Friday, September 2, 2011

A Man Snarled in a Tangle

"It was still the middle of the afternoon, office hours, on the West Coast when I called Mattie. I couldn't get any living human at his office, and so I left a message on his recording machine: 'Mattie, this is your momma. Your dad died a while ago. Call me up.'

He called back in about an hour. He wanted to come home, he said, he would give anything to be here. But he was too much involved right then in things that depended on him, that he just couldn't get out of. In fact, he was shortly to leave on a trip to China for a meeting with business people there, an opportunity that might not come again. He was giving me the picture of a man snarled in a tangle, helpless to get free.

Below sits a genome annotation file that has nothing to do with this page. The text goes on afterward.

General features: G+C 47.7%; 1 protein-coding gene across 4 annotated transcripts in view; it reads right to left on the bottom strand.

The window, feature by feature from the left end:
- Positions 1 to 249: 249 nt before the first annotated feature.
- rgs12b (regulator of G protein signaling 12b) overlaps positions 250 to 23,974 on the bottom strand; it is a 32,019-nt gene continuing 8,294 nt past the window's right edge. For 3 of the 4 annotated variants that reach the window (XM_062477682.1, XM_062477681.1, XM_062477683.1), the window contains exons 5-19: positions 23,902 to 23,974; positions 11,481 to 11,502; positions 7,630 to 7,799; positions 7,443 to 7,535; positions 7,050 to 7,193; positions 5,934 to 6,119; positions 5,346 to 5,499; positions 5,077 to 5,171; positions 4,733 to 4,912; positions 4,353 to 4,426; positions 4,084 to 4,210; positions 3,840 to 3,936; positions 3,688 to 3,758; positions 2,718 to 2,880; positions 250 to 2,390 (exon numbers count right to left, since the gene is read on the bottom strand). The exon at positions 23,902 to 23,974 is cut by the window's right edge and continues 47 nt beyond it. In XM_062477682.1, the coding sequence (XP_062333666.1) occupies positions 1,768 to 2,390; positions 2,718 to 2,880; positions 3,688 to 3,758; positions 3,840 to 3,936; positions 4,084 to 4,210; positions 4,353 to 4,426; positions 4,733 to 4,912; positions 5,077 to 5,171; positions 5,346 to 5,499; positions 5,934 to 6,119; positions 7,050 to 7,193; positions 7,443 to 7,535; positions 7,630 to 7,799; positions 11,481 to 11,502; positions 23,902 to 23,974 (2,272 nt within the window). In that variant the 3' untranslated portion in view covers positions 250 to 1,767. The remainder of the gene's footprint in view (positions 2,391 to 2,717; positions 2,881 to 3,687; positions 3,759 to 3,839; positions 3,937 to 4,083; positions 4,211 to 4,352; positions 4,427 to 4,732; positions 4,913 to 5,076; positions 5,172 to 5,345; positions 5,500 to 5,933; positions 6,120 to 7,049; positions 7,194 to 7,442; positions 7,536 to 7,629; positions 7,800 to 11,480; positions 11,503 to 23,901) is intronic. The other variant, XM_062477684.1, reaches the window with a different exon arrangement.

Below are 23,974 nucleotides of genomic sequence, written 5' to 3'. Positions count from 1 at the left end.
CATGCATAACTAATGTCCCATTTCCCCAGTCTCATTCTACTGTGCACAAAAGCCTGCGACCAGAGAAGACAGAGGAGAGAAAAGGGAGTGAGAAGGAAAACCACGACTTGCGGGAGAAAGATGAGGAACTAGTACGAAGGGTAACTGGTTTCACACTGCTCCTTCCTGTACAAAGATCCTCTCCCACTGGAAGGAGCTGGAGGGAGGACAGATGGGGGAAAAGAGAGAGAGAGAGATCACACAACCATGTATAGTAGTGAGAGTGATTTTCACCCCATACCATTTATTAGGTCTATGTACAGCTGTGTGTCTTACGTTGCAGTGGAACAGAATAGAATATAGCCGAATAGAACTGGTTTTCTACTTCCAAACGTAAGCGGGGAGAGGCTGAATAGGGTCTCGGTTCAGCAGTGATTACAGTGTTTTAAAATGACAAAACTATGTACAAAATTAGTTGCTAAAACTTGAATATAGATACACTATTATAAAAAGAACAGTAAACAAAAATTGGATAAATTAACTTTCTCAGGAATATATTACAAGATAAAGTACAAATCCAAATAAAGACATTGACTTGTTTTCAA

I knew that he didn't have the strength to get free. His life was being driven by a kind of flywheel. He had submitted to it and accepted it. It was turning fast. To slow it down or stop it and come to a place that was moving with the motion only of time and loss and slow grief was more, that day, than he could imagine.

I knew too that it was more than he could bear. He is in a way given over to machines, but he is not a machine himself. Right then, he could not bear the thought of coming back to stand even for a few hours by his dead father in the emptiness he once had filled. He said he would come as soon as he could."

Hannah Coulterpp. 163-64

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